In India, Illicit Pharmaceuticals Ravage Communities and Lives

A look at any survey by either a government or non-government agency shows that HIV/AIDS transmission in India involves three primary cohorts: sex workers, truckers, and injecting drug users (IDUs). Jahangirpuri's concentration of all three high-risk groups makes it a locus of India's HIV problem. The truckers who may contract the disease here will soon be on the road to all corners of the country, while many Jahangirpuri-area prostitutes -- by one count, almost 600 have tested HIV-positive -- will return home to their families, and be back in Azadpur market the next day for the night shift, and the next round of truckers.

A Project H13 survey from 2008 and 2009 found that 98 percent of all IDUs in Jahangirpuri were men, who by virtue of proximity to Azadpur and its free flow of drugs have had easy access to heroin, a party favor for many in the 1980s. It was the chemists providing pharmaceuticals over the counter to men with expensive heroin addictions that created the IDU epidemic in the mid-1990s. Rajiv, along with every recovering addict in Sita's care, tells a similar story. They'd drink with friends, then someone would suggest they smoke some heroin, which would soon become regular beyond the point of weekend recreation. That would get too expensive, and so pharmaceuticals were the next logical step. Even after business hours, a couple of pharmacists would sell the drugs from their homes, providing 24-hour access. Some still do.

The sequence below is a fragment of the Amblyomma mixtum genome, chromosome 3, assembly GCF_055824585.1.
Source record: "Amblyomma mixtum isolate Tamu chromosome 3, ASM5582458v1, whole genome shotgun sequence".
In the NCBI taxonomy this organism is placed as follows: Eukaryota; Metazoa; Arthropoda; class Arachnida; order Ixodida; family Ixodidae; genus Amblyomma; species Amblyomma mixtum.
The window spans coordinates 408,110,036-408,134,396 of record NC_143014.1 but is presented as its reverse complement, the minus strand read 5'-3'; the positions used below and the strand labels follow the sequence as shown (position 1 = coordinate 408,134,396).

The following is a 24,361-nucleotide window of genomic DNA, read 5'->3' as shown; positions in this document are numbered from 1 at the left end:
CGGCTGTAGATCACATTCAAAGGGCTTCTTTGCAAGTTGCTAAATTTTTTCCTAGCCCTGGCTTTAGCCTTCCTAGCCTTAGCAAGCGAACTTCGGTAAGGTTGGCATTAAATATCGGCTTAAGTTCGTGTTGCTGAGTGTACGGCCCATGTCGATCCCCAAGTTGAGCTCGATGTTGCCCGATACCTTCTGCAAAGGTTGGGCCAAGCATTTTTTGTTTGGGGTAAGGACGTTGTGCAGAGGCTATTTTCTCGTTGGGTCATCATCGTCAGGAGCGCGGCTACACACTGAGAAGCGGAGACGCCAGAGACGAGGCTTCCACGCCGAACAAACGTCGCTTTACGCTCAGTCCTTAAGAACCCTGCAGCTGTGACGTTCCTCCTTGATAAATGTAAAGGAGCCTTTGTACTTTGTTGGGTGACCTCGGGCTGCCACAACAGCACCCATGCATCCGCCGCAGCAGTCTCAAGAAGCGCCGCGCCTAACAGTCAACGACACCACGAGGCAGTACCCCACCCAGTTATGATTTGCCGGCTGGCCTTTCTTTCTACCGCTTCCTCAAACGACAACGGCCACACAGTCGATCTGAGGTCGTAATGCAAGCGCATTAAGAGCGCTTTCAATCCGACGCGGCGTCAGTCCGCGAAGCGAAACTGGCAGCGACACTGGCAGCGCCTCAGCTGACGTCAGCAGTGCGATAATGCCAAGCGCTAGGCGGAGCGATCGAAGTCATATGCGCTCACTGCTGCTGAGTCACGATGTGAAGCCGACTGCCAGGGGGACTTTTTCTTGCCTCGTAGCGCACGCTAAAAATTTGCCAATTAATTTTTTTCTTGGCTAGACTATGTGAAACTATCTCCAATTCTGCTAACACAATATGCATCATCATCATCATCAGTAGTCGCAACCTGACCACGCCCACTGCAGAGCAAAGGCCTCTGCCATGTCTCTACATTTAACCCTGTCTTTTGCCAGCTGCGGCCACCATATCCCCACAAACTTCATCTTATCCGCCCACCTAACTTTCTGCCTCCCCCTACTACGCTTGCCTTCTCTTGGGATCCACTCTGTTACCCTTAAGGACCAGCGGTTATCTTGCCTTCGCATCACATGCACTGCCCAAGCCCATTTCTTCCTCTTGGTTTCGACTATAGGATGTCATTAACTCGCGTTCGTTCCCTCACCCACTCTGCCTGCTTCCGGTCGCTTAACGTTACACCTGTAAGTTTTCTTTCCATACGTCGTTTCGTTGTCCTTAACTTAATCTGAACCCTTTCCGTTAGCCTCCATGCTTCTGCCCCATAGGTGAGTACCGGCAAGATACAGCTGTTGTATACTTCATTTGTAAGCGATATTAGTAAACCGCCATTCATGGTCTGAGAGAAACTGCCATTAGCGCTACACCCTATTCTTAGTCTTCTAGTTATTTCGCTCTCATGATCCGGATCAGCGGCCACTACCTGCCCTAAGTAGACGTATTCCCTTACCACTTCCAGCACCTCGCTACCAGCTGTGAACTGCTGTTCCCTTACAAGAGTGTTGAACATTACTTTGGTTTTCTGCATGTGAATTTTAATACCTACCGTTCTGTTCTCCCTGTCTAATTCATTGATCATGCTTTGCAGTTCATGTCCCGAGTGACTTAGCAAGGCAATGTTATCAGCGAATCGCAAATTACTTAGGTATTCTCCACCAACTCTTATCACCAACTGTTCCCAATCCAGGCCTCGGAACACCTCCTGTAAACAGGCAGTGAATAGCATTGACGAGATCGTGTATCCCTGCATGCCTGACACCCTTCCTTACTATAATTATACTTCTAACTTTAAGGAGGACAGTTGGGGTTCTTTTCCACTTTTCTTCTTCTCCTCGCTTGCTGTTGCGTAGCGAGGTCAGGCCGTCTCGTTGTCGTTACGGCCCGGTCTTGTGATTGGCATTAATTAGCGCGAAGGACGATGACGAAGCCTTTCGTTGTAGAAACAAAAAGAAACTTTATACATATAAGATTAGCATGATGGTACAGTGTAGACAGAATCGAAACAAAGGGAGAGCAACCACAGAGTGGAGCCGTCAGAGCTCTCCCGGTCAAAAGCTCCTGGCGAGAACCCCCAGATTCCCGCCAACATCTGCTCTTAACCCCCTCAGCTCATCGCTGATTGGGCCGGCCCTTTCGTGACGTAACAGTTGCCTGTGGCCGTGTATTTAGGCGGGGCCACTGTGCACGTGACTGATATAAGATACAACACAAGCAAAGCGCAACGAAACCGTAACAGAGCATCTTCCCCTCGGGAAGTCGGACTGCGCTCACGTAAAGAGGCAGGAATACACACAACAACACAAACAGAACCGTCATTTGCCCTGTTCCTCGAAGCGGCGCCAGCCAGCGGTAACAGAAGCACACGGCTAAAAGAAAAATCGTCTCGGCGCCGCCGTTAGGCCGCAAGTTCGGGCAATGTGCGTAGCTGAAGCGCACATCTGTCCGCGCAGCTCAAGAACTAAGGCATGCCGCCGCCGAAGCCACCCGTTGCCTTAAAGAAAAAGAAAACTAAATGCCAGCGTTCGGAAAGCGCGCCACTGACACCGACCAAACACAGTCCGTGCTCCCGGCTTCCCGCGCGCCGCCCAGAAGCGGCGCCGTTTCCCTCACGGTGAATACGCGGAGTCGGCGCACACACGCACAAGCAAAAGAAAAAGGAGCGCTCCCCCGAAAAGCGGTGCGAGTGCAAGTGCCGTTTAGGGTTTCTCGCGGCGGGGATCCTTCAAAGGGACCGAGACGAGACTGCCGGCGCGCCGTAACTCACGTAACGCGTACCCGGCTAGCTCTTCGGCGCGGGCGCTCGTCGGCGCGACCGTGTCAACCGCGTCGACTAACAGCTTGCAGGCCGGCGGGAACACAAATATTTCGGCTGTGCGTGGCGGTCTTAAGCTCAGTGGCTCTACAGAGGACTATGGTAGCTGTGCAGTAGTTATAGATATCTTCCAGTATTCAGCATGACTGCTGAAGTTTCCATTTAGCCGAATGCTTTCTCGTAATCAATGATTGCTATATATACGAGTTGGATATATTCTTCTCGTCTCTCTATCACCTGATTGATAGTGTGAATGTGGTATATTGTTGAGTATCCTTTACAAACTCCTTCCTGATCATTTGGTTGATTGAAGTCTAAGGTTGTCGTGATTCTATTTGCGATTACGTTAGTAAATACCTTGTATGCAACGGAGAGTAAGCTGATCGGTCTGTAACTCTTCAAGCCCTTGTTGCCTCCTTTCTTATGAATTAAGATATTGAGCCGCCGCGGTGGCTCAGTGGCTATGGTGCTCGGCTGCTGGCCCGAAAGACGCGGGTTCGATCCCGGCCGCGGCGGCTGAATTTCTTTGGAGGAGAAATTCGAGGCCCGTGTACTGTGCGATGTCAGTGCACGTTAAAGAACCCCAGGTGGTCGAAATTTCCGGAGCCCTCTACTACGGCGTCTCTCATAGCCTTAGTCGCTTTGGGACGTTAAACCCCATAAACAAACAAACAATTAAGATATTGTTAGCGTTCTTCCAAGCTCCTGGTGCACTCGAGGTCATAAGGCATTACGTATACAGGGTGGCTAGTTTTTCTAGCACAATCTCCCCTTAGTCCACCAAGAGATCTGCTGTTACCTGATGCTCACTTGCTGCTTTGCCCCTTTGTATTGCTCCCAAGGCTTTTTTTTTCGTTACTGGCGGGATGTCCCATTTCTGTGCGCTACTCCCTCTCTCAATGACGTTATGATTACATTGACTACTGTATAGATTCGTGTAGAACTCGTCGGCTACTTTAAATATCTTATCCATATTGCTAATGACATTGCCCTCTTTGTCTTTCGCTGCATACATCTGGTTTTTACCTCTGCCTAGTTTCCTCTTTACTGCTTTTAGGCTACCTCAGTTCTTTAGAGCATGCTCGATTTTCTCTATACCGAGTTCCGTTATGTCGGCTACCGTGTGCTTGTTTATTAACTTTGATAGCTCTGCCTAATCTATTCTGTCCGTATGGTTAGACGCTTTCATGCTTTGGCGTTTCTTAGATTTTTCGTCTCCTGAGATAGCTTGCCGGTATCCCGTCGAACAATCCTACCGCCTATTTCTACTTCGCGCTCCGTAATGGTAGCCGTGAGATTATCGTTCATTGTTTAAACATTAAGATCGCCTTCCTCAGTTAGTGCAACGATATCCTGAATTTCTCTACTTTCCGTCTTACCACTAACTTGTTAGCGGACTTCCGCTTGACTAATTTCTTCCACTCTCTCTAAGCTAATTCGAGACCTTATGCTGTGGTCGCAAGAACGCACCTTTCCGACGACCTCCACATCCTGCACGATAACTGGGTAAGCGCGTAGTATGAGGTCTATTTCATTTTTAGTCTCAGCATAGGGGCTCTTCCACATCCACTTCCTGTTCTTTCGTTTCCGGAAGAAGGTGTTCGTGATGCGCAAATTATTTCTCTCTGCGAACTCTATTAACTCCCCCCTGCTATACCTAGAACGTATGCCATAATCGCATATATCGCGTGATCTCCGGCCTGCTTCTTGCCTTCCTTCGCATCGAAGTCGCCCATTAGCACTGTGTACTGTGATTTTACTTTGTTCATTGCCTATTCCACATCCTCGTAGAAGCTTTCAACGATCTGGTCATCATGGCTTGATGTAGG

Rajiv tells me that the only time you'll see dealers on the streets is when there's a shortage in the pharmacies. That hasn't happened "in quite a while", says Urdip, a 45-year-old autorickshaw driver, as he sits in Sita's centre with one leg tucked under the other, leaning against the wall, his shoulders in line with the ring of accumulated filth that demarcates the sitting area. "It feels good to get away from drugs," he leans in to tell me, though he knows that at this stage, just going out on the street would be too great a temptation to shoot up again.

According to the World Health Organization, an IDU's full physical recovery can take up to three years. But "the craving never dies in the mind", Rajiv admits, squinting one eye from the smoke of another beedi.

"These people come from the lowest castes," Rajiv explains, "so the women don't have the social freedom to go to the wine shop or to the chemist like the men. A lot of them still have to stay inside with their heads covered. ... The husband doesn't give a fuck about the house, kids, but a woman will be more sensitive to the needs of the children, to taking care of the children. She may whore to make money, but she won't inject."